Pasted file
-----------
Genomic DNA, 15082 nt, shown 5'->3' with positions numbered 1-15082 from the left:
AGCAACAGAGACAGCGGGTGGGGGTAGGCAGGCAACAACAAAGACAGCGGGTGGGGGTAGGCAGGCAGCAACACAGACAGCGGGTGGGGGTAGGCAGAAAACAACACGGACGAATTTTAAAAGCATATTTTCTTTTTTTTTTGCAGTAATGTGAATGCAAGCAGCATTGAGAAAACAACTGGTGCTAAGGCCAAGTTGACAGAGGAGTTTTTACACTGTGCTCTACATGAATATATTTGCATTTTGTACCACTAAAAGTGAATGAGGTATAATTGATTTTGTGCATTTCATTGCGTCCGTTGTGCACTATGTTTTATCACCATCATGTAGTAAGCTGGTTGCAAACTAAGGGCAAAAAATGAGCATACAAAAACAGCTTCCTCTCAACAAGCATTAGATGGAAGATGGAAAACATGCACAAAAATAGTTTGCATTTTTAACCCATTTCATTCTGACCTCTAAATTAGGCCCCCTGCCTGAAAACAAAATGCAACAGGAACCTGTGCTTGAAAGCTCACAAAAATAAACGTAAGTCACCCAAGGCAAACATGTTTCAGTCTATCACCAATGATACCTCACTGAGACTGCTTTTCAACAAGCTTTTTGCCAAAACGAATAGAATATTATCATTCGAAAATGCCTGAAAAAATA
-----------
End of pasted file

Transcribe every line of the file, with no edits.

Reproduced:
Genomic DNA, 15082 nt, shown 5'->3' with positions numbered 1-15082 from the left:
AGCAACAGAGACAGCGGGTGGGGGTAGGCAGGCAACAACAAAGACAGCGGGTGGGGGTAGGCAGGCAGCAACACAGACAGCGGGTGGGGGTAGGCAGAAAACAACACGGACGAATTTTAAAAGCATATTTTCTTTTTTTTTTGCAGTAATGTGAATGCAAGCAGCATTGAGAAAACAACTGGTGCTAAGGCCAAGTTGACAGAGGAGTTTTTACACTGTGCTCTACATGAATATATTTGCATTTTGTACCACTAAAAGTGAATGAGGTATAATTGATTTTGTGCATTTCATTGCGTCCGTTGTGCACTATGTTTTATCACCATCATGTAGTAAGCTGGTTGCAAACTAAGGGCAAAAAATGAGCATACAAAAACAGCTTCCTCTCAACAAGCATTAGATGGAAGATGGAAAACATGCACAAAAATAGTTTGCATTTTTAACCCATTTCATTCTGACCTCTAAATTAGGCCCCCTGCCTGAAAACAAAATGCAACAGGAACCTGTGCTTGAAAGCTCACAAAAATAAACGTAAGTCACCCAAGGCAAACATGTTTCAGTCTATCACCAATGATACCTCACTGAGACTGCTTTTCAACAAGCTTTTTGCCAAAACGAATAGAATATTATCATTCGAAAATGCCTGAAAAAATA